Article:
Washington — Voice of America English teaching programs will soon air on Burmese state radio under the terms of a breakthrough agreement reached June 12 in the capital, Naypyitaw.
VOA Director David Ensor, who signed the agreement with Thein Aung, director general of Myanmar State Radio and Television, said the decision by Burma’s long-isolated government is “a small step, but one that is symbolically important.”
Speaking after the signing ceremony, Ensor predicted that “many Burmese will enjoy learning English through VOA programs, and we hope this will lead to bigger things in the future.”
Ensor also held talks with Minister of Information Kyaw San, who expressed his support for greater access to the country, including issuing multiple-entry visas for VOA reporters.
“The opportunity to provide our audience with firsthand, eyewitness reporting has become more important now, given the pace of change in the country,” said VOA Burmese Service chief Than Lwin Htun.
“We commend the government of Burma for this important step in opening up its media landscape. We welcome the efforts to increase information access for the Burmese people,” said Michael Lynton, presiding governor of the Broadcasting Board of Governors, which oversees VOA.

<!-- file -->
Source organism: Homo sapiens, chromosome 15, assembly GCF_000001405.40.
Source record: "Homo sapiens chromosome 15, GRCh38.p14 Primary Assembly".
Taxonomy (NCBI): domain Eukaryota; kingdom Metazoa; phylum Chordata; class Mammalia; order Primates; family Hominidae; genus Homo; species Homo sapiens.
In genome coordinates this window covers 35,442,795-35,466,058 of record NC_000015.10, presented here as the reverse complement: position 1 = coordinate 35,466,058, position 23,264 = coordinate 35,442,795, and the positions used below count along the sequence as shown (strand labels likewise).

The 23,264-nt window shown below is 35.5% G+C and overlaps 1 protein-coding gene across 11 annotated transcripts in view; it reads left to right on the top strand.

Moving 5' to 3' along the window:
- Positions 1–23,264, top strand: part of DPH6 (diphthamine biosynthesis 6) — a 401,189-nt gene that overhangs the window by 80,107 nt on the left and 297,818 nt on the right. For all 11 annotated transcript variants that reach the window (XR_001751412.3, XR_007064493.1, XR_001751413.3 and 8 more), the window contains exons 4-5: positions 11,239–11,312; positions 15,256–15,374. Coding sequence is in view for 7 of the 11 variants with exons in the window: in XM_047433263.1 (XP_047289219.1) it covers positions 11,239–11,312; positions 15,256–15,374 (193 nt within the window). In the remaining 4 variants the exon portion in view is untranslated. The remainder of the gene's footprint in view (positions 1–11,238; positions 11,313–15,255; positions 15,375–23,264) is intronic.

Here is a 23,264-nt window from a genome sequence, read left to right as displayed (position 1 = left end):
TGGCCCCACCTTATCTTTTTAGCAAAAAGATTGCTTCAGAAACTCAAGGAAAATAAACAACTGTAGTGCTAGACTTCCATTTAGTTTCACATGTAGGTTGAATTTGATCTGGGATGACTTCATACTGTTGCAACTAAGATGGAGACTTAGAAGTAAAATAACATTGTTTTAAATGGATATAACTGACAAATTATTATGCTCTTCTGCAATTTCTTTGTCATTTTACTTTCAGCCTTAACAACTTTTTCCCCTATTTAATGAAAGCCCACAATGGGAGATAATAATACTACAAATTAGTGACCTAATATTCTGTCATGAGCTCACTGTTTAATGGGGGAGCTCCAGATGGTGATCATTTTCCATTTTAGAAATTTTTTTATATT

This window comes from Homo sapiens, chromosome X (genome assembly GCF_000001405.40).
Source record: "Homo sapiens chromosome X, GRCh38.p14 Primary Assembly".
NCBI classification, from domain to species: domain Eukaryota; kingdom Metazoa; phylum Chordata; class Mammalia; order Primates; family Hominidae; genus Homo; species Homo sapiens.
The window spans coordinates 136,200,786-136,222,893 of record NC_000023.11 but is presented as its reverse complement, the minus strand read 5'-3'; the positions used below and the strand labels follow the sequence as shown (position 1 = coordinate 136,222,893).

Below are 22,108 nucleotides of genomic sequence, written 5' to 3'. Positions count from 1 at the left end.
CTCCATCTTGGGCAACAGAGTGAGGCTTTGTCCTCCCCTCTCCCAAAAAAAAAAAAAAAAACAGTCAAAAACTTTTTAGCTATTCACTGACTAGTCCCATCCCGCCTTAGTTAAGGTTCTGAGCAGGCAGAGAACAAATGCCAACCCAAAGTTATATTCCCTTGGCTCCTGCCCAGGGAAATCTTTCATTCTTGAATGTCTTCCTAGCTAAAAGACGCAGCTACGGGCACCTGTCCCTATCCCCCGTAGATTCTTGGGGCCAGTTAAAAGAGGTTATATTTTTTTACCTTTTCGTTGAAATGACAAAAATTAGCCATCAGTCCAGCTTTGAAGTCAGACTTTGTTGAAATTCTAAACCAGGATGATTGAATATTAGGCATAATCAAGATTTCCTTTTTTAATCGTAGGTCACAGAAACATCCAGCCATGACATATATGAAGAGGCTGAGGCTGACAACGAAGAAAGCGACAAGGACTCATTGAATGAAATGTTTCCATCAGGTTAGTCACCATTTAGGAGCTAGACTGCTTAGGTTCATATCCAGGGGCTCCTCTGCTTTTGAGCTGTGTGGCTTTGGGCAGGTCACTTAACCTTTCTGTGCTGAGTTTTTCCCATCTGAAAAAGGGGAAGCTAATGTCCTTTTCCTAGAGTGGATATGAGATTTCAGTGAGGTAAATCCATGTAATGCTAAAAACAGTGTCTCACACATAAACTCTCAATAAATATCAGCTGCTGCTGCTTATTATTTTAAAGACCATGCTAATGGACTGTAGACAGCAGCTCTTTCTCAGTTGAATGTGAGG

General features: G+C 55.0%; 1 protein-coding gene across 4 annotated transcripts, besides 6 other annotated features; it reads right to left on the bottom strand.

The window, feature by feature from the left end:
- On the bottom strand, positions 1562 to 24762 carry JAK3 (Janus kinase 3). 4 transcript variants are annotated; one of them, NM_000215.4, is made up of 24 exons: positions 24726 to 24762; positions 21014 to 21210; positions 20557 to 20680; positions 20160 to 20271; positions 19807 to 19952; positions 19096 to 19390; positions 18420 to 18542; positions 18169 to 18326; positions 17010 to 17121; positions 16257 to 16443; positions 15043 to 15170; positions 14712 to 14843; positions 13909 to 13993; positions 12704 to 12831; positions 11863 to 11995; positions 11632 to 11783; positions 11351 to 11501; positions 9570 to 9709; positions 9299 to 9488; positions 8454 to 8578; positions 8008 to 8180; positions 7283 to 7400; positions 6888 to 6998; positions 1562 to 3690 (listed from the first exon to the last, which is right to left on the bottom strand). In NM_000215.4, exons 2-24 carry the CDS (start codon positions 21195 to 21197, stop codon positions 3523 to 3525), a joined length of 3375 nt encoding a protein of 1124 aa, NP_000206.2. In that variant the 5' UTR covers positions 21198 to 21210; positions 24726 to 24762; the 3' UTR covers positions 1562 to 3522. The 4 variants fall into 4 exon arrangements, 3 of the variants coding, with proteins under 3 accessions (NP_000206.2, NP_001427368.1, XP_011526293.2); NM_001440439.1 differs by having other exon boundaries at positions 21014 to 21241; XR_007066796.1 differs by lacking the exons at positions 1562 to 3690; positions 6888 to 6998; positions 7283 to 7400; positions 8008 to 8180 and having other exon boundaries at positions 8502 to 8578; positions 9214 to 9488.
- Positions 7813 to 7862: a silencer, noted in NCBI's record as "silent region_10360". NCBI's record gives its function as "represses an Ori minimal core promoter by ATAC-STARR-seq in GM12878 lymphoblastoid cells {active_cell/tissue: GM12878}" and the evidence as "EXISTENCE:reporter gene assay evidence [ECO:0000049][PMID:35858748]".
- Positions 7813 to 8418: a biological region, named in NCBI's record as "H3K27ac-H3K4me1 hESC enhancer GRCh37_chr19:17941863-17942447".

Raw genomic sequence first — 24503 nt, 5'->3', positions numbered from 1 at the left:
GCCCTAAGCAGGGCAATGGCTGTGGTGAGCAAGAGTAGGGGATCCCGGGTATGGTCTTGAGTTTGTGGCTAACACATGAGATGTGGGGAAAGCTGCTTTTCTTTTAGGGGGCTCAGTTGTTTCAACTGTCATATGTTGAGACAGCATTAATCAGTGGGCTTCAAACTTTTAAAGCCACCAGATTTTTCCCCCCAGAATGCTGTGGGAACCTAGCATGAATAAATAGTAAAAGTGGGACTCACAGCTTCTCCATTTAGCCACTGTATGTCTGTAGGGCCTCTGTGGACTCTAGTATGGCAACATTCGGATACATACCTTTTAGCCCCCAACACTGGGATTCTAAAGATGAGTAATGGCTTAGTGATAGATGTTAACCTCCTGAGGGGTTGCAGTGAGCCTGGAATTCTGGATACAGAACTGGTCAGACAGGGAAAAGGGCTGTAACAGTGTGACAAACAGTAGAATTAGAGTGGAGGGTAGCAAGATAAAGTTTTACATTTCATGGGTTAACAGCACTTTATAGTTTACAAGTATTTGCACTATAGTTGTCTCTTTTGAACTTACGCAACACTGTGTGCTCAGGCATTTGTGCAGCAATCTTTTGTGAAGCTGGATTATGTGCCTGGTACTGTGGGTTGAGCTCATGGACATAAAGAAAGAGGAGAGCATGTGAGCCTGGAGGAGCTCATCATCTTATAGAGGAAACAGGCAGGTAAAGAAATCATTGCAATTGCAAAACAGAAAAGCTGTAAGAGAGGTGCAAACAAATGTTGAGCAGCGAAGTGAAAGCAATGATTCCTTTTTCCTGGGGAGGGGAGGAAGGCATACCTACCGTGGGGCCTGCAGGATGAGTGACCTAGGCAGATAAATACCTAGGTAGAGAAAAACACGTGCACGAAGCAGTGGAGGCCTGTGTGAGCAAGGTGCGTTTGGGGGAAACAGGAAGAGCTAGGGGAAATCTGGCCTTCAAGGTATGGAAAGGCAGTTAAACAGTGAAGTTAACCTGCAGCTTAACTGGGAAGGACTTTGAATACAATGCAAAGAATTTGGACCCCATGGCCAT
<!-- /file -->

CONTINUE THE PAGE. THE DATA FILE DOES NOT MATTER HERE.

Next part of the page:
Burma, which was renamed Myanmar by military rulers following the suppression of pro-democracy protests in 1988, has been liberalizing since late last year.
Voice of America’s Burmese Service, which provides news coverage on radio, television, Internet and mobile platforms, recently updated the format of its daily TV news magazine and has a wide variety of English-language teaching programs and podcasts available.
Under the agreement signed June 12, Burma’s radio network will carry VOA’s four-minute feature report three times weekly.